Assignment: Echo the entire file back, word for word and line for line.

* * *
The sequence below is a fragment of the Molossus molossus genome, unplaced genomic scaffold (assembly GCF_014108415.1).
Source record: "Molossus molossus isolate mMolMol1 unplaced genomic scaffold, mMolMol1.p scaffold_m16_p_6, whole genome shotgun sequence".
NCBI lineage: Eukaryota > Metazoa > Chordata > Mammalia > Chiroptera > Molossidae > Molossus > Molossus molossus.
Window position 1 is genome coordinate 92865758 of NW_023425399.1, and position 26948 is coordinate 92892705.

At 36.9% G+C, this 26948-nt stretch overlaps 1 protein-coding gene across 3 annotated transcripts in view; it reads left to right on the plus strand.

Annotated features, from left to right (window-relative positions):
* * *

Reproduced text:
The sequence below is a fragment of the Molossus molossus genome, unplaced genomic scaffold (assembly GCF_014108415.1).
Source record: "Molossus molossus isolate mMolMol1 unplaced genomic scaffold, mMolMol1.p scaffold_m16_p_6, whole genome shotgun sequence".
NCBI lineage: Eukaryota > Metazoa > Chordata > Mammalia > Chiroptera > Molossidae > Molossus > Molossus molossus.
Window position 1 is genome coordinate 92865758 of NW_023425399.1, and position 26948 is coordinate 92892705.

At 36.9% G+C, this 26948-nt stretch overlaps 1 protein-coding gene across 3 annotated transcripts in view; it reads left to right on the plus strand.

Annotated features, from left to right (window-relative positions):